Barbora Krejcikova is having the time of her life at the French Open, and she could leave Paris with two trophies in her luggage.
After the extraordinary drama of her singles semi-final victory over Maria Sakkari on Thursday, Krejcikova returned to the court on Friday with doubles partner Katerina Siniakova, and a 6-1 6-2 win over Magda Linette and Bernard Pera put her through to another final.
The 25-year-old is the first player since fellow Czech Lucie Safarova in 2015 to reach both finals in the same year, and she could be the first since Mary Pierce 21 years ago to lift both trophies.
Krejcikova’s success in doubles is no surprise – the 25-year-old and Siniakova have previously won both the junior and senior titles at Roland Garros – but singles is a different matter.
When she arrived in Paris for the French Open last autumn, Krejcikova was ranked outside the top 100, and a run to the fourth round was the catalyst for a singles breakthrough that she feels has been a long time in the making.
This is just her fifth time playing in the main draw of a slam in singles, and in her first final she will take on Russian Anastasia Pavlyuchenkova.
Krejcikova said: “It just took me some time, but I think right now it’s actually the right moment. Especially mentally, I think I’m just there. I really matured. I just really appreciate things a lot, especially after what I’ve gone through, also with this pandemic and everything.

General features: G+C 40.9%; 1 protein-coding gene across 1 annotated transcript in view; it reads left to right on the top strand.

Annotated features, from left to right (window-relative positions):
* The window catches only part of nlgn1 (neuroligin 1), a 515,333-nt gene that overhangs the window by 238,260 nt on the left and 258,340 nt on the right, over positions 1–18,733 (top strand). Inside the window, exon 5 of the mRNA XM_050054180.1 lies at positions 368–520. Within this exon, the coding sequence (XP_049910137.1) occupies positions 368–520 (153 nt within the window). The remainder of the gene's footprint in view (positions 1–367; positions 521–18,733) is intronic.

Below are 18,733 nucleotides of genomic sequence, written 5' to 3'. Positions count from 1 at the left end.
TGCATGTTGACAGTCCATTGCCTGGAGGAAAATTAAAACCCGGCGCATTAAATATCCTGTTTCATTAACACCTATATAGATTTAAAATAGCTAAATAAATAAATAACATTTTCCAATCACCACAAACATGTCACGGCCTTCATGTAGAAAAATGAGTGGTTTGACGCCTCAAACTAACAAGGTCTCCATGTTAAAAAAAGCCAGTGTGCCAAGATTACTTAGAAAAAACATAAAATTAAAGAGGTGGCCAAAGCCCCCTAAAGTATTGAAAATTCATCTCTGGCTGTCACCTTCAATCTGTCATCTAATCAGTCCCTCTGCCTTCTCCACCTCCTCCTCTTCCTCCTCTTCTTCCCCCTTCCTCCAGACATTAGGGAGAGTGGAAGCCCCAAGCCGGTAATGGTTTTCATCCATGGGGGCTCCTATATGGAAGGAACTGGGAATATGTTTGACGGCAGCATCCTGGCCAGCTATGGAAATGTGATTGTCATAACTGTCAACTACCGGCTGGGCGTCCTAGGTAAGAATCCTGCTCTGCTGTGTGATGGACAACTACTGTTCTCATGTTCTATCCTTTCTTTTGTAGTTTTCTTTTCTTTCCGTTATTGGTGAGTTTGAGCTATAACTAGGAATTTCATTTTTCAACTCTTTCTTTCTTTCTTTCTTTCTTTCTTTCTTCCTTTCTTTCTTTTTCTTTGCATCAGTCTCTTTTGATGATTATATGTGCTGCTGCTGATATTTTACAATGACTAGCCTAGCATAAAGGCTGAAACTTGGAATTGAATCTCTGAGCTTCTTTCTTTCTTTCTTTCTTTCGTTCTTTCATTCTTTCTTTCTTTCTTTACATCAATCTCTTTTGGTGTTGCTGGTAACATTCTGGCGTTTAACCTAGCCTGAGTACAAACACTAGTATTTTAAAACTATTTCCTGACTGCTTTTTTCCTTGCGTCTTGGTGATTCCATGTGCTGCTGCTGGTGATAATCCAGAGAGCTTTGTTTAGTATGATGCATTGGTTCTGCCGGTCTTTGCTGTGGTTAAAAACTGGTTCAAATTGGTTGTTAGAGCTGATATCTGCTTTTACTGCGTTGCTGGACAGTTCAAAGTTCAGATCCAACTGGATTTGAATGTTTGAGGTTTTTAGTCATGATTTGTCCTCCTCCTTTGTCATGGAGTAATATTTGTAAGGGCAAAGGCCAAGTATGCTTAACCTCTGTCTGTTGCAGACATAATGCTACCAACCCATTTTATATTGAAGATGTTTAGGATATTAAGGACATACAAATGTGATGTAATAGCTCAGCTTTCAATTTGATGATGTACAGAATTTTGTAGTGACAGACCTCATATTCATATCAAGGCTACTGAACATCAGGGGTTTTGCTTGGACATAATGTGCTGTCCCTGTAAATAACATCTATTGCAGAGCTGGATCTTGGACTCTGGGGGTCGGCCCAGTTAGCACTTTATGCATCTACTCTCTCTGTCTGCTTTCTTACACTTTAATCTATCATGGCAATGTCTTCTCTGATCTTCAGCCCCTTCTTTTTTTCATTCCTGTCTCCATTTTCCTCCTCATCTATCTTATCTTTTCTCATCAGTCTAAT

“Anastasia, she’s a really good player, really experienced. She’s in a final, so she must be on a roll, playing well.
“I just think it’s going to be a lot of fun. I’m just really going to enjoy it because I was never expecting to be this far during this tournament. I’m just going to have fun and just going to enjoy and fight until the end.”
Whoever wins will give the French Open a sixth first-time slam champion in a row and, if it is 29-year-old Pavlyuchenkova, then it will be a triumph of perseverance.
She reached the junior final 15 years ago aged 14 as the outstanding young talent in the women’s game, but it is only now that she is close to achieving something that has seemed tantalising out of reach in the intervening years.
“I was very close to the semi-finals a couple of times, but then it wouldn’t happen. But I feel like I’m there, I can beat those players, but the consistency is off, something is always off. It was tough to deal with.
“Those little puzzles were not coming together every time. I guess I had a lot of expectations as well that I couldn’t deal with over the years.”
The doubles final will take place on Sunday, with Krejcikova and Siniakova taking on American Bethanie Mattek-Sands and Iga Swiatek, who has bounced back strongly from the disappointment of her singles title defence ending in the quarter-finals.